Society Notes

Chairman's Report

I began last time (Journal no. 11) by remarking that the Society goes goes from strength to strength. This report exceeds that.

Most members will by now have heard, if not seen in the Times of Saturday 30 January, that after long and remarkable endeavour our good friend, member and Trustee, Sir Rowland Whitehead Bt, received a letter from Jeniffer Page Chief Executive of the Millennium Dome announcing that 'the current design does include plans for the Tyndale Bible to be shown in some form to demonstrate the profound effect it had on the development of the education of ordinary people in the UK'. This is tremendous news, and it is very much thanks to the patience, hard work, skill and general un-putdown-able-ness of Sir Rowland. I know at first hand just how many well-directed letters to the great and the good he has sent. We are all very grateful to him indeed. Quite what 'in some form' means will appear in due course - the Times item spoke of a 'replica'. The officers of the Society are, as you will imagine, working on it, hard. As I write, it is not just 'Tyndale in the Done'-- it is the only book there.

Tyndale in the Dome: the new millennium is the title of a remarkable Tyndale Society day conference to be held in the Lecture Theatre of the new British Library building at St Pancras from 10.30 to 5.30 on Saturday 19 June 1999. Please put this in your diary and come yourself.. bringing several friends. This is a Ploughboy Group event: the programme is being arranged by Mary Clow. Full details of speakers and programme will be sent to all members soon. For now I can reveal that it will be studying Tyndale's problem of 'getting it across' as it will appear from the year 2000. There will be demonstrations, for comment, of Bible material on radio, video (including the new animated Bible versions) and film; speakers from the world of the arts; and readings from 'Tyndale to show how he did it. Lunch may he taken in the BL, and there will be ample opportunity to see the BL Treasures exhibition, including the only copy of Tyndale's 1525 Cologne Fragment. The climax of the morning will be a full demonstration by David Ireson, convenor of the Ploughboy Group of his Let There Be Light multimedia introduction to William Tyndale. The day will end at 5.00 with tea.

Which is my next topic. David Ireson's wonderful 45-minute slides-and-sound account of Tyndale is now ready. It is intended for Society members to have and take to schools, colleges, local meetings (e.g. W.I.s) as well as churches. An unrevised version was shown at the Oxford Conference, where it was already a most moving experience. Those fortunate people like me who have seen the finished product are greatly struck by its power. We are all aware just how much work has been put into this by David Ireson, much assisted by David Green, and we are very grateful indeed to them. Copies are now available from Gill Guest at Littlegate Street, price 25.

The fourth major announcement is about Reformation. The Trustees are delighted to announce that they are in the final stages of the take-over of this fine academic annual journal by the international publishers Ashgate (formerly Scolar Press) based in Leicester. This should happen around Faster (1999). We are glad that Andrew Hope will continue as editor, and it will still be a Tyndale Society journal: but printing and storage, and advertising and distribution on a world-wide scale, will be handled by Ashgate. The prices will remain the same, and so will the excellent format. Ashgate are intending to reprint numbers 1 and 2, so that new institutional subscribers across the world can begin with a full run (members who missed them will also be able to buy 1 & 2). We look forward to a great deal of new interest across the globe. I express here our special thanks to Professor Andrew Pettegree of St Andrews, who was a moving spirit in this development.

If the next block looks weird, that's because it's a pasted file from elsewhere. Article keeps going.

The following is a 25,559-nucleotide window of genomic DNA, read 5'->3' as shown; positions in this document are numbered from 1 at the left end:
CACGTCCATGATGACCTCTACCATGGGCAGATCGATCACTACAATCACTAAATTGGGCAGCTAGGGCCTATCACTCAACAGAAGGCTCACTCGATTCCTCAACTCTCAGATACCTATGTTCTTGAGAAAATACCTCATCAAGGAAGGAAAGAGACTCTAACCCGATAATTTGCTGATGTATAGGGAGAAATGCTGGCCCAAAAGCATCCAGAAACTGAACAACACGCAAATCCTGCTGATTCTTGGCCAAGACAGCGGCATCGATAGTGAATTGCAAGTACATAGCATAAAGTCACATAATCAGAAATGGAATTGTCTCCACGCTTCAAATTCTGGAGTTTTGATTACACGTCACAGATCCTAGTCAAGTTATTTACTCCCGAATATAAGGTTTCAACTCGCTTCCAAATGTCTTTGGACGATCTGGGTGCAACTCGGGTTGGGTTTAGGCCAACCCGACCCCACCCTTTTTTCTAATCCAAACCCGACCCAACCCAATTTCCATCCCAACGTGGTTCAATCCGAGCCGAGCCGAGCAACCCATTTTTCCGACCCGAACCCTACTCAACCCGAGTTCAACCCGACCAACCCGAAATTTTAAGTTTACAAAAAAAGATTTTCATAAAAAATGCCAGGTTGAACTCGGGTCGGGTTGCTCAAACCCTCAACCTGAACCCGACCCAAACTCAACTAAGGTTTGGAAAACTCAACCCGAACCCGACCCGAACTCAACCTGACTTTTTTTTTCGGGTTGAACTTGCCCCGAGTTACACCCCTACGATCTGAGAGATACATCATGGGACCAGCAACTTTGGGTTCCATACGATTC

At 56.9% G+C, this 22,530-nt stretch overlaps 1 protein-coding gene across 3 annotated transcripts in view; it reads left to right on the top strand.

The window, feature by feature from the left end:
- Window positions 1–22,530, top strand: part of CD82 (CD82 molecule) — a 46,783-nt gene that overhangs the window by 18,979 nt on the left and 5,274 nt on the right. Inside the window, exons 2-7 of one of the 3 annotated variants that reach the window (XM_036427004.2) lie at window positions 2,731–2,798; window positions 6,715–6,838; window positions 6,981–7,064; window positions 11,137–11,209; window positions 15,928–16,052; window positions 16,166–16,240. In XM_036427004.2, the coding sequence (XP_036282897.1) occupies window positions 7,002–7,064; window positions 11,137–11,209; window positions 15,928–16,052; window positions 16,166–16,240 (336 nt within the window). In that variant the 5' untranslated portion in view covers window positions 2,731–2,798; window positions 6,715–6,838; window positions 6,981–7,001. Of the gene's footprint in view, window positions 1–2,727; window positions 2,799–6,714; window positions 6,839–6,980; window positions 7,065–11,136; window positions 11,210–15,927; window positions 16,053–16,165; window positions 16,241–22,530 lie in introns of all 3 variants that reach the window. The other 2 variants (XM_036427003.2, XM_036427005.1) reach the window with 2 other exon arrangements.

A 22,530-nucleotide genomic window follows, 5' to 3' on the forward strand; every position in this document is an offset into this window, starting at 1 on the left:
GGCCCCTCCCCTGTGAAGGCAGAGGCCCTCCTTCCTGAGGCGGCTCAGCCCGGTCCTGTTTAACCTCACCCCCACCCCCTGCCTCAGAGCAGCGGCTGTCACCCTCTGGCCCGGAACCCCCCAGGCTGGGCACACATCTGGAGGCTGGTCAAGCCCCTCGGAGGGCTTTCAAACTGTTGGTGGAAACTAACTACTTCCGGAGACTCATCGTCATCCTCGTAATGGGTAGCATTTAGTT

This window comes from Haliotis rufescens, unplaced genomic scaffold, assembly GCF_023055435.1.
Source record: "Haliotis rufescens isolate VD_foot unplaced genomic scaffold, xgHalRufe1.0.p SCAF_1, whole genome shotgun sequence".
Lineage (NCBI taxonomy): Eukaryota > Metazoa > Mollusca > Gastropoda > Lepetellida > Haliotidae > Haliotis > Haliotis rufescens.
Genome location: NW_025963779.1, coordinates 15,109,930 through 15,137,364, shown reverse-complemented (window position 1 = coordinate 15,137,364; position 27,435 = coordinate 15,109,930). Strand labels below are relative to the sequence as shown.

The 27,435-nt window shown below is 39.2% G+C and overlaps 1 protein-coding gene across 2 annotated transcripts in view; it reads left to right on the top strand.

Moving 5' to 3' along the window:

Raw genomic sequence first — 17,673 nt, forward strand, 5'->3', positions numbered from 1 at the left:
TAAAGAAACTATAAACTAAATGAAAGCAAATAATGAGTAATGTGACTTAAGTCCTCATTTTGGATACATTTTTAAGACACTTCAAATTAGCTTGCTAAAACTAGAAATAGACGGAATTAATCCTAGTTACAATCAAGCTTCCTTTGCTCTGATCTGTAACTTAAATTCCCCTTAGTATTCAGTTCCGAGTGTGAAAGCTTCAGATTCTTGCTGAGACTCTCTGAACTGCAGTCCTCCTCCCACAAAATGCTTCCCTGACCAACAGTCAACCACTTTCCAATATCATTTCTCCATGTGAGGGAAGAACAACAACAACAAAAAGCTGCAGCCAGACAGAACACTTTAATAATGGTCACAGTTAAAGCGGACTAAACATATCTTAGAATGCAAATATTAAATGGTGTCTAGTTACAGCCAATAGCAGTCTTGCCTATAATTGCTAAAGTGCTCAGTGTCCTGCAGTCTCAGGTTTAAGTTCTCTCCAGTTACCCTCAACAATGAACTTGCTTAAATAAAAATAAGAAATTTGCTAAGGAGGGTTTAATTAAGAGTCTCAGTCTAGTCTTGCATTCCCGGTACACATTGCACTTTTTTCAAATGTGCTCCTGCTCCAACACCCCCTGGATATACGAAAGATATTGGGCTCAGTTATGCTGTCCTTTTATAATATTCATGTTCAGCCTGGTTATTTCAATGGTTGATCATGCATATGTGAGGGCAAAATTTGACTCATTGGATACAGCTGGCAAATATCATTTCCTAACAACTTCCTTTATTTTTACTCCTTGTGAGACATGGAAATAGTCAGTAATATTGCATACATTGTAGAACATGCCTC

Chairman's Notes

As is announced elsewhere, the sixth annual Hertford Tyndale Lecture will be given on Thursday 21 October at 5.00pm in the Examination Schools, Oxford, by Professor Martin Biddle. Professor Biddle is England's leading medieval archaeologist, with, among much else, definitive large-scale work in Winchester, Repton and St Albans. For ten years. he has surveyed the Holy Sepulchre in Jerusalem, the site known as the burial place of Christ. His provisional title for the lecture is English pilgrims to the tomb of Christ. His book The Tomb of Christ will be published by Alan Sutton in March 1999. The chair at the lecture will be taken by former Archbishop Lord Runcie.

Also announced elsewhere, the sixth annual Lambeth Tyndale Lecture, at 6.00pm on Wednesday 3rd November, will be held in the new venue of the Guard Room, Lambeth Palace. The speaker will be the novelist Joanna Trollope, OBE. Her most recent novel, Other People's Children has attracted a great deal of attention. Her fiction, often told from inside the file of the Church, has been bought by millions across the world. Her subject at Lambeth will be The Christian Writer. Also new is the form of the occasion: her 25-min talk will be followed by open discussion. We are honoured that the chair will again be taken by Archbishop Carey.

David Daniell

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